By creating an office that reflects your culture, you will ensure that your office provides a very different experience for your people to their homes. Creating this distinction is crucial, otherwise, staff will not see the value of coming to the office. To learn more about creating an on-brand office, read this article.
5) Provide Great Workspace Technology
Technology is now a crucial enabler of communication and productivity. Technology is also one of the most frustrating elements of remote work for staff, as well as posing a cyber-security risk.
If you are to successfully attract your people back to your office, your workspace technology needs to be better than what your people have at home. In the age of agile working, staff need to be able to move around the office, so wireless internet connection is crucial.
Regardless of whether you plan to operate a fully-in-office or a hybrid working model, remote communication is now an essential part of the office. This means video meeting suites are a key part of every office, equipment with smart screens and/or video bars.
However, it’s absolutely crucial that all your office technology contributes to the performance of your staff, rather than just being technology for technology’s sake. Otherwise, your investment will be wasted, and your people will see little benefit in returning to the office.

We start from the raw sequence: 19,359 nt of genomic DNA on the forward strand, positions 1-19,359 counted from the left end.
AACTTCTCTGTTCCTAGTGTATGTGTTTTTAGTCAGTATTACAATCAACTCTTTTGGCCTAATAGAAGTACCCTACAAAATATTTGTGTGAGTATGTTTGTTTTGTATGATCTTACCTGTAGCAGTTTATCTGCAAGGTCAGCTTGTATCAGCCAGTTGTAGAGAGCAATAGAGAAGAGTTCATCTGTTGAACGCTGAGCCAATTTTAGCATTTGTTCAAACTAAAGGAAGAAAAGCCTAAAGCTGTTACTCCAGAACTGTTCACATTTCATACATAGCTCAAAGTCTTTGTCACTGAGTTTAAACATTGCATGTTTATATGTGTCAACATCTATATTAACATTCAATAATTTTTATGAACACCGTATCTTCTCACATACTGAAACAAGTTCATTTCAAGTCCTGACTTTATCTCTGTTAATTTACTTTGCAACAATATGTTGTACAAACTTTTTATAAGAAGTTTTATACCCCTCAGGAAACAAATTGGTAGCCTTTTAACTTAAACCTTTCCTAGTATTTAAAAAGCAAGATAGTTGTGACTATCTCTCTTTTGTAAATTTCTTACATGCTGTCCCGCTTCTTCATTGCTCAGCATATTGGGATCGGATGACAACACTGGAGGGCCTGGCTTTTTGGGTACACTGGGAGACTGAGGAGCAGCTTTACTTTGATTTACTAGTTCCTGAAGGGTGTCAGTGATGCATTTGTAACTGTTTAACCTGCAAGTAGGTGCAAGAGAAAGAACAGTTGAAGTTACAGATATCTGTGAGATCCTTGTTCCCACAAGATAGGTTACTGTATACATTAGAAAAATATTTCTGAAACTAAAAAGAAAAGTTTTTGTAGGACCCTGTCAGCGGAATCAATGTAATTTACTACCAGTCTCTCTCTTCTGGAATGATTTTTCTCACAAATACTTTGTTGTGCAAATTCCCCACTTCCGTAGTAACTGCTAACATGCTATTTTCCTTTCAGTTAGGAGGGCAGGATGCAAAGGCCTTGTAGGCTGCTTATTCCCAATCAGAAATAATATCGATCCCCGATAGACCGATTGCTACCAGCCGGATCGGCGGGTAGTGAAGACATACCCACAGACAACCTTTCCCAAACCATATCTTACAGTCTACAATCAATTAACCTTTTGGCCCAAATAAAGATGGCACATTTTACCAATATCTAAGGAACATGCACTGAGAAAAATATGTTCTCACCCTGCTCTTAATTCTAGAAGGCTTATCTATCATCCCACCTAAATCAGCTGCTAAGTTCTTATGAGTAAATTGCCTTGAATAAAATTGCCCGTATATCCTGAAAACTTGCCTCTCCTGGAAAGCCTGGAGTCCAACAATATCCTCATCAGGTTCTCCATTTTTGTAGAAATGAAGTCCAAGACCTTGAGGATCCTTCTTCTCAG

6) Make it Suit the Way Staff Work
Above all, to get your staff back to the office, your office must suit the way your staff work. Your people, culture, and processes are all unique. As a result, the exact workspace needs of your people are also unique. While best practices are a useful guide, you should always remain focussed on what is best for your company and people.
Your office needs to be designed to maximise the performance of your people – in the short term as well as the long term. This means design considerations such as wellbeing and engagement are as important as productivity.
Because working styles vary so much from company to company, there is no one-size-fits-all approach to this issue. It’s crucial to get both quantitative and qualitative data from your staff via surveys, interviews, and focus groups. This will help you understand what frustrates them about your current office, what will help them to be more productive, and what would motivate them to come into the office.
Getting Your Staff Back to the Office
Getting your staff back to the office has many benefits for both your company and your people. Communication and collaboration are much easier, especially amongst wider teams. As a result, the commitment of your staff to their colleagues and your company will increase. This will improve your staff retention and productivity. By learning about these 6 crucial office design considerations, you are now in a much better position to attract your people back to your office.
To learn more about getting your people back to the office, read about The Top 5 Reasons Staff Don’t Want to Return to the Office, and how you can resolve them. To learn about the process of getting your staff back to the office, read How to Attract Your Staff Back to The Office.